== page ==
'Concrete Architecture' pictures magical forms made from the humblest of materials

In the new Phaidon book “Concrete Architecture,” Los Angeles writers Sam Lubell and Greg Goldin examine a construction material that’s often derided as the building block of urban eyesores, but, they argue, also can be the foundation for uncommonly expressive design.

“Concrete has seduced architects and engineers,” they write, “to prove it can produce works complex and simple, graceful and awkward, delicate and overbearing, mischievous and sinister, gravity-defying and earthbound.”

Chronicling more than 300 private homes and public spaces built from 1913 to 2022 — in styles including Bauhaus modernism, Art Deco, Cold War-era brutalism and postmodern “blobitecture” — the book is illustrated with dramatic black and white photography that “allows the material to shine through, with no distractions,” Goldin writes.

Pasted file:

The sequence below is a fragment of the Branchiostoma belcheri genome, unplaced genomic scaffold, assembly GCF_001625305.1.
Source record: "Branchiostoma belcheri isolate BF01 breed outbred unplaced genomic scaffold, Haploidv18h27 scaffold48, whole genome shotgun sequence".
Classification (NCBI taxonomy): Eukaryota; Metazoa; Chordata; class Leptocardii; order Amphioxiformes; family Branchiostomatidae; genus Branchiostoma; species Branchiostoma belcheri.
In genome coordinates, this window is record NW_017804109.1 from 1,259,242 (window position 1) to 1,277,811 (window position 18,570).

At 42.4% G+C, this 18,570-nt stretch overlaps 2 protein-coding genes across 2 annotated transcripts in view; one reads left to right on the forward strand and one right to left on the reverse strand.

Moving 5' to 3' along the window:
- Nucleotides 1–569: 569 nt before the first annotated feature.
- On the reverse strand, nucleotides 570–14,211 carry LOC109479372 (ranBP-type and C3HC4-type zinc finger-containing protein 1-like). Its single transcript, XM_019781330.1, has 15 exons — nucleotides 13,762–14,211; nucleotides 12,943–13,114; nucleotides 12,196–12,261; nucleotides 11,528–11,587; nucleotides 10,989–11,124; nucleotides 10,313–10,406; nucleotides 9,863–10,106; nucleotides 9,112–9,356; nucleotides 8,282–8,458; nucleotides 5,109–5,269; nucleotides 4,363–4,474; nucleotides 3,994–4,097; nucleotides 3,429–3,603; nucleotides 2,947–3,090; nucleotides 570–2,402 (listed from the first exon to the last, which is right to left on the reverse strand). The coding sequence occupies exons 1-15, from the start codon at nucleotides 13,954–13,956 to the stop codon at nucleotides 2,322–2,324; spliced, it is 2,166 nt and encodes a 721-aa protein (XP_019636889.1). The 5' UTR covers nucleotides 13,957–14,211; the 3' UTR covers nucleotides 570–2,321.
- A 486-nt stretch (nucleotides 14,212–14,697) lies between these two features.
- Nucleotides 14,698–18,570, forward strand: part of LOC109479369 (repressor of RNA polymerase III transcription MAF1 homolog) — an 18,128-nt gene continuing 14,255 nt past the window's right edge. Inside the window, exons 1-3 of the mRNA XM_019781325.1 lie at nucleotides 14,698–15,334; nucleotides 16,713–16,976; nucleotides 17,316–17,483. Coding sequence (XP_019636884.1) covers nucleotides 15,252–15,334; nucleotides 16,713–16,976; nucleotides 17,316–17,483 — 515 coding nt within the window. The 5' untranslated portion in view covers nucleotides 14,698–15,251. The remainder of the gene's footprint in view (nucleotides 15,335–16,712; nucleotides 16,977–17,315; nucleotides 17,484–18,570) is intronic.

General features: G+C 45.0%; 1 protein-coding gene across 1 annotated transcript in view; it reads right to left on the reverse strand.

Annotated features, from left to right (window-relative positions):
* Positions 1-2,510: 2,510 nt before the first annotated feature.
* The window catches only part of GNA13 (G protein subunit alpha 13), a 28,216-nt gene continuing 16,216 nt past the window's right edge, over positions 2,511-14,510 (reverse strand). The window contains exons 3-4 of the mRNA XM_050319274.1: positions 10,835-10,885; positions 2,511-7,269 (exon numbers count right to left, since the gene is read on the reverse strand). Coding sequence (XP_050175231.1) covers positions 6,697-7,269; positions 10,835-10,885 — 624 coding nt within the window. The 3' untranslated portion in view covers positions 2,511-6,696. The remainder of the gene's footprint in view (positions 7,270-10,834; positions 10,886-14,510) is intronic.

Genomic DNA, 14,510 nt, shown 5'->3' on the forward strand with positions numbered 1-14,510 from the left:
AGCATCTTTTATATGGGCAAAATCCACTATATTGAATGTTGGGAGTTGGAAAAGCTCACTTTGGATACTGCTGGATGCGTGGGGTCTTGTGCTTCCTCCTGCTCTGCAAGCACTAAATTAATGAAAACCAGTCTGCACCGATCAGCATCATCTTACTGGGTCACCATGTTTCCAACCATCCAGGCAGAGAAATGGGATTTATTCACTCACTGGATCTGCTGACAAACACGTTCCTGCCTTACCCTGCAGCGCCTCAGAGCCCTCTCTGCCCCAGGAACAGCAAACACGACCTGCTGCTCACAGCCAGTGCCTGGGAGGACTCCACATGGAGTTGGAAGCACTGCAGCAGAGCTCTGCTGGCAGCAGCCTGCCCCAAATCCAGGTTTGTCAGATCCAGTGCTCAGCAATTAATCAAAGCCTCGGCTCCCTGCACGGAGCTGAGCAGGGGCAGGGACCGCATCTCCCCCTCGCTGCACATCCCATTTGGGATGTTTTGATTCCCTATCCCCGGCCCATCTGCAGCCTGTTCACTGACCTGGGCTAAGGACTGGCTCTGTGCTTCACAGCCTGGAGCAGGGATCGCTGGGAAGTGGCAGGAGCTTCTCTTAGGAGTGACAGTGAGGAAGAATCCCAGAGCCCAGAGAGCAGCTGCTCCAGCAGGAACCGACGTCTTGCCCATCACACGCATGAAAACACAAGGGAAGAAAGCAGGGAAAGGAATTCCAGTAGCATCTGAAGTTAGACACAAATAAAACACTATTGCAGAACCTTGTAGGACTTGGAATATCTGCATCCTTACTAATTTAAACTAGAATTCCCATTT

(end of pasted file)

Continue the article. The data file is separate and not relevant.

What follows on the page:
The authors focus on the ingenuity of designs, whether built as monolithic slabs for churches, sculpted as war memorials or shaped into domes and arches for museums, apartment houses and parking structures. The finished structures are reminiscent of origami constructions, Jenga stacks, pyramids, igloos, boats, submarines and alien spacecraft. Other examples illustrate how concrete can be cast into decorative elements (such as the X-shaped grilles on the American Cement Building near L.A.’s MacArthur Park) and complex curves (a la Frank Lloyd Wright’s Guggenheim Museum in New York City) that resemble mollusks, nautilus shells, honeycombs and volcanoes.

Global in its scope, with buildings from more than 60 countries, “Concrete Architecture” also celebrates the local, highlighting 10 Southern California landmarks, including the 1970 Geisel Library at UC San Diego, the 1965 Salk Institute in La Jolla, Wright’s 1924 concrete textile block Ennis House in Los Feliz and the 2015 Broad museum in downtown L.A. Here are some of the awe-inspiring structures featured in the book.

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